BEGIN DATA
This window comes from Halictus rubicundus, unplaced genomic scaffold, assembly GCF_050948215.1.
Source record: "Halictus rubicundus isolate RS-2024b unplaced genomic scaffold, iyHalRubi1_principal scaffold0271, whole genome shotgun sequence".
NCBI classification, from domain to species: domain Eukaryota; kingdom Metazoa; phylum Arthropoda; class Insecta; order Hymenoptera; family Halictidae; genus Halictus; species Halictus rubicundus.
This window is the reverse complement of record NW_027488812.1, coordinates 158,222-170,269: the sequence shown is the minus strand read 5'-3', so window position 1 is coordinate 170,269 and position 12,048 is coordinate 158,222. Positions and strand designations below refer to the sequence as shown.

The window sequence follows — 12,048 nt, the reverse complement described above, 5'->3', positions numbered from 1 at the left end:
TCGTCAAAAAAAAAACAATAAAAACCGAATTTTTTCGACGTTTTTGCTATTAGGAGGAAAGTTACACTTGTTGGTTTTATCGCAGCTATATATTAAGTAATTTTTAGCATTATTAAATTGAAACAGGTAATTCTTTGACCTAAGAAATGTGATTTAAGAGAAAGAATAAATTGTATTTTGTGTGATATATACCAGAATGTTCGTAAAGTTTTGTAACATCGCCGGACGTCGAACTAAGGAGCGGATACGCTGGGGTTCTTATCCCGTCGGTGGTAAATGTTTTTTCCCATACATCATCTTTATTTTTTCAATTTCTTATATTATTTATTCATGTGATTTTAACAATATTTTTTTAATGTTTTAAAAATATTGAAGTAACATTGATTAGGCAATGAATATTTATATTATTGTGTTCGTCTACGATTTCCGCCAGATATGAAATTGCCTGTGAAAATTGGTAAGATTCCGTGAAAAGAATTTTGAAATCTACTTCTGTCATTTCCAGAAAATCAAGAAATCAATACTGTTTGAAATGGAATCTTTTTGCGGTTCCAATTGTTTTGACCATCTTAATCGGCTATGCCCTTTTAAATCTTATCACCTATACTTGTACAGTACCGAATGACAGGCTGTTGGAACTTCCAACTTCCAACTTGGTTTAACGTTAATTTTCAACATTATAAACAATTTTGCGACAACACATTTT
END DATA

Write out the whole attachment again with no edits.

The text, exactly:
This window comes from Halictus rubicundus, unplaced genomic scaffold, assembly GCF_050948215.1.
Source record: "Halictus rubicundus isolate RS-2024b unplaced genomic scaffold, iyHalRubi1_principal scaffold0271, whole genome shotgun sequence".
NCBI classification, from domain to species: domain Eukaryota; kingdom Metazoa; phylum Arthropoda; class Insecta; order Hymenoptera; family Halictidae; genus Halictus; species Halictus rubicundus.
This window is the reverse complement of record NW_027488812.1, coordinates 158,222-170,269: the sequence shown is the minus strand read 5'-3', so window position 1 is coordinate 170,269 and position 12,048 is coordinate 158,222. Positions and strand designations below refer to the sequence as shown.

The window sequence follows — 12,048 nt, the reverse complement described above, 5'->3', positions numbered from 1 at the left end:
TCGTCAAAAAAAAAACAATAAAAACCGAATTTTTTCGACGTTTTTGCTATTAGGAGGAAAGTTACACTTGTTGGTTTTATCGCAGCTATATATTAAGTAATTTTTAGCATTATTAAATTGAAACAGGTAATTCTTTGACCTAAGAAATGTGATTTAAGAGAAAGAATAAATTGTATTTTGTGTGATATATACCAGAATGTTCGTAAAGTTTTGTAACATCGCCGGACGTCGAACTAAGGAGCGGATACGCTGGGGTTCTTATCCCGTCGGTGGTAAATGTTTTTTCCCATACATCATCTTTATTTTTTCAATTTCTTATATTATTTATTCATGTGATTTTAACAATATTTTTTTAATGTTTTAAAAATATTGAAGTAACATTGATTAGGCAATGAATATTTATATTATTGTGTTCGTCTACGATTTCCGCCAGATATGAAATTGCCTGTGAAAATTGGTAAGATTCCGTGAAAAGAATTTTGAAATCTACTTCTGTCATTTCCAGAAAATCAAGAAATCAATACTGTTTGAAATGGAATCTTTTTGCGGTTCCAATTGTTTTGACCATCTTAATCGGCTATGCCCTTTTAAATCTTATCACCTATACTTGTACAGTACCGAATGACAGGCTGTTGGAACTTCCAACTTCCAACTTGGTTTAACGTTAATTTTCAACATTATAAACAATTTTGCGACAACACATTTT